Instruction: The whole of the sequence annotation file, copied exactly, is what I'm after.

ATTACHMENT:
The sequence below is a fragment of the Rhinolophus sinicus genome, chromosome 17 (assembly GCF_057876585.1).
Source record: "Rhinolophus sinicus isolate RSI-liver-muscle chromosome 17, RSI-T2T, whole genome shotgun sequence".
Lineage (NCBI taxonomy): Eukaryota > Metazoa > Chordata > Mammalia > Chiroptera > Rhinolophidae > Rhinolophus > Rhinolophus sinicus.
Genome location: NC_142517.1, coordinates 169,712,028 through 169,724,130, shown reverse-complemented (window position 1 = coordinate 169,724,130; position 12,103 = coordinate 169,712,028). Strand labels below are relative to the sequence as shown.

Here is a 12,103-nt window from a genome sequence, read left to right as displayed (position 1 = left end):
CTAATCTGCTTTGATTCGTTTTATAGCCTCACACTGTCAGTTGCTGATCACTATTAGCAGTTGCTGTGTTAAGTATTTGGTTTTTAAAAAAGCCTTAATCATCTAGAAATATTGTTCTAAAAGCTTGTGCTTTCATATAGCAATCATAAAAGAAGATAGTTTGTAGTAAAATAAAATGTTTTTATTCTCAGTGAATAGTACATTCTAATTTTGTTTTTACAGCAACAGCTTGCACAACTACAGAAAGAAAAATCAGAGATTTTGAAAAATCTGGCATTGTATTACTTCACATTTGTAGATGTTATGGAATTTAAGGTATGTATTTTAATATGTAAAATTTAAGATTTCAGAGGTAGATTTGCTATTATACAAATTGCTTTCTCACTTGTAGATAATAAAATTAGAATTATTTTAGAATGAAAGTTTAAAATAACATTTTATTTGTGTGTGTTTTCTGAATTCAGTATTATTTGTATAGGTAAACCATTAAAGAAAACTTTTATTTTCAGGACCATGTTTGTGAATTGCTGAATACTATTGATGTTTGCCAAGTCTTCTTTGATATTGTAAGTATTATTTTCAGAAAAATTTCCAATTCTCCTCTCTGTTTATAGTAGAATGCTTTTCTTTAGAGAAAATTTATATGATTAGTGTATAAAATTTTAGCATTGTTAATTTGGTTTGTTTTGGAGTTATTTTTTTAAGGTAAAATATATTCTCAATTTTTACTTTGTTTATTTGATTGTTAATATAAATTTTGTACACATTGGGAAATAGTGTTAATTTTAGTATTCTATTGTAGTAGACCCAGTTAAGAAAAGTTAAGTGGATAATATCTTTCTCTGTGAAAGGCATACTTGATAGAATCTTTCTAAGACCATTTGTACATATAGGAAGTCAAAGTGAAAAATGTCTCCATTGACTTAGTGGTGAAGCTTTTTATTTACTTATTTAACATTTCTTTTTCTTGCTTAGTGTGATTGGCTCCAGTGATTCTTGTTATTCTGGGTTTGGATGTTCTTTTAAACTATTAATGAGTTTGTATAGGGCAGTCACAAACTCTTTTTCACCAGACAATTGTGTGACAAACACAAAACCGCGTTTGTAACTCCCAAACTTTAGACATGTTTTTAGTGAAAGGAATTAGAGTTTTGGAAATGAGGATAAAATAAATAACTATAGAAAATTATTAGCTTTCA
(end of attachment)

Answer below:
The sequence below is a fragment of the Rhinolophus sinicus genome, chromosome 17 (assembly GCF_057876585.1).
Source record: "Rhinolophus sinicus isolate RSI-liver-muscle chromosome 17, RSI-T2T, whole genome shotgun sequence".
Lineage (NCBI taxonomy): Eukaryota > Metazoa > Chordata > Mammalia > Chiroptera > Rhinolophidae > Rhinolophus > Rhinolophus sinicus.
Genome location: NC_142517.1, coordinates 169,712,028 through 169,724,130, shown reverse-complemented (window position 1 = coordinate 169,724,130; position 12,103 = coordinate 169,712,028). Strand labels below are relative to the sequence as shown.

Here is a 12,103-nt window from a genome sequence, read left to right as displayed (position 1 = left end):
CTAATCTGCTTTGATTCGTTTTATAGCCTCACACTGTCAGTTGCTGATCACTATTAGCAGTTGCTGTGTTAAGTATTTGGTTTTTAAAAAAGCCTTAATCATCTAGAAATATTGTTCTAAAAGCTTGTGCTTTCATATAGCAATCATAAAAGAAGATAGTTTGTAGTAAAATAAAATGTTTTTATTCTCAGTGAATAGTACATTCTAATTTTGTTTTTACAGCAACAGCTTGCACAACTACAGAAAGAAAAATCAGAGATTTTGAAAAATCTGGCATTGTATTACTTCACATTTGTAGATGTTATGGAATTTAAGGTATGTATTTTAATATGTAAAATTTAAGATTTCAGAGGTAGATTTGCTATTATACAAATTGCTTTCTCACTTGTAGATAATAAAATTAGAATTATTTTAGAATGAAAGTTTAAAATAACATTTTATTTGTGTGTGTTTTCTGAATTCAGTATTATTTGTATAGGTAAACCATTAAAGAAAACTTTTATTTTCAGGACCATGTTTGTGAATTGCTGAATACTATTGATGTTTGCCAAGTCTTCTTTGATATTGTAAGTATTATTTTCAGAAAAATTTCCAATTCTCCTCTCTGTTTATAGTAGAATGCTTTTCTTTAGAGAAAATTTATATGATTAGTGTATAAAATTTTAGCATTGTTAATTTGGTTTGTTTTGGAGTTATTTTTTTAAGGTAAAATATATTCTCAATTTTTACTTTGTTTATTTGATTGTTAATATAAATTTTGTACACATTGGGAAATAGTGTTAATTTTAGTATTCTATTGTAGTAGACCCAGTTAAGAAAAGTTAAGTGGATAATATCTTTCTCTGTGAAAGGCATACTTGATAGAATCTTTCTAAGACCATTTGTACATATAGGAAGTCAAAGTGAAAAATGTCTCCATTGACTTAGTGGTGAAGCTTTTTATTTACTTATTTAACATTTCTTTTTCTTGCTTAGTGTGATTGGCTCCAGTGATTCTTGTTATTCTGGGTTTGGATGTTCTTTTAAACTATTAATGAGTTTGTATAGGGCAGTCACAAACTCTTTTTCACCAGACAATTGTGTGACAAACACAAAACCGCGTTTGTAACTCCCAAACTTTAGACATGTTTTTAGTGAAAGGAATTAGAGTTTTGGAAATGAGGATAAAATAAATAACTATAGAAAATTATTAGCTTTCA